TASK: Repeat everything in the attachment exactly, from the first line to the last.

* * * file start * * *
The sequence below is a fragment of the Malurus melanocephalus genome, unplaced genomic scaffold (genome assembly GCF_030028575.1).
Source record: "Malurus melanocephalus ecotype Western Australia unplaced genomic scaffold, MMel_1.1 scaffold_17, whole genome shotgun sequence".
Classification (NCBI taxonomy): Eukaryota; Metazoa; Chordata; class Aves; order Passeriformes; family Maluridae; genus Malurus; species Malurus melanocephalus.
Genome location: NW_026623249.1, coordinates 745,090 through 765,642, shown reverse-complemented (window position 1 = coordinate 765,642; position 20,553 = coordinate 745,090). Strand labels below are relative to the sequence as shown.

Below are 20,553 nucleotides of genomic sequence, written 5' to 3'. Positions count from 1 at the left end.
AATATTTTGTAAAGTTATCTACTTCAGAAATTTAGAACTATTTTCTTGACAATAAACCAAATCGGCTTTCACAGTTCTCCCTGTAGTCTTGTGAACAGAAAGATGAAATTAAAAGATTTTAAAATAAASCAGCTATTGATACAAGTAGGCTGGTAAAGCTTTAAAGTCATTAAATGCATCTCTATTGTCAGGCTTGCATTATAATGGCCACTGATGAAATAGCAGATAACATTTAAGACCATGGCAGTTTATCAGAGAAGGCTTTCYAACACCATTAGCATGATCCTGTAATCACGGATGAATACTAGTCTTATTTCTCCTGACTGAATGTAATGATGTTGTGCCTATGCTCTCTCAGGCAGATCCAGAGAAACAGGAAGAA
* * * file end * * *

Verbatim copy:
The sequence below is a fragment of the Malurus melanocephalus genome, unplaced genomic scaffold (genome assembly GCF_030028575.1).
Source record: "Malurus melanocephalus ecotype Western Australia unplaced genomic scaffold, MMel_1.1 scaffold_17, whole genome shotgun sequence".
Classification (NCBI taxonomy): Eukaryota; Metazoa; Chordata; class Aves; order Passeriformes; family Maluridae; genus Malurus; species Malurus melanocephalus.
Genome location: NW_026623249.1, coordinates 745,090 through 765,642, shown reverse-complemented (window position 1 = coordinate 765,642; position 20,553 = coordinate 745,090). Strand labels below are relative to the sequence as shown.

Below are 20,553 nucleotides of genomic sequence, written 5' to 3'. Positions count from 1 at the left end.
AATATTTTGTAAAGTTATCTACTTCAGAAATTTAGAACTATTTTCTTGACAATAAACCAAATCGGCTTTCACAGTTCTCCCTGTAGTCTTGTGAACAGAAAGATGAAATTAAAAGATTTTAAAATAAASCAGCTATTGATACAAGTAGGCTGGTAAAGCTTTAAAGTCATTAAATGCATCTCTATTGTCAGGCTTGCATTATAATGGCCACTGATGAAATAGCAGATAACATTTAAGACCATGGCAGTTTATCAGAGAAGGCTTTCYAACACCATTAGCATGATCCTGTAATCACGGATGAATACTAGTCTTATTTCTCCTGACTGAATGTAATGATGTTGTGCCTATGCTCTCTCAGGCAGATCCAGAGAAACAGGAAGAA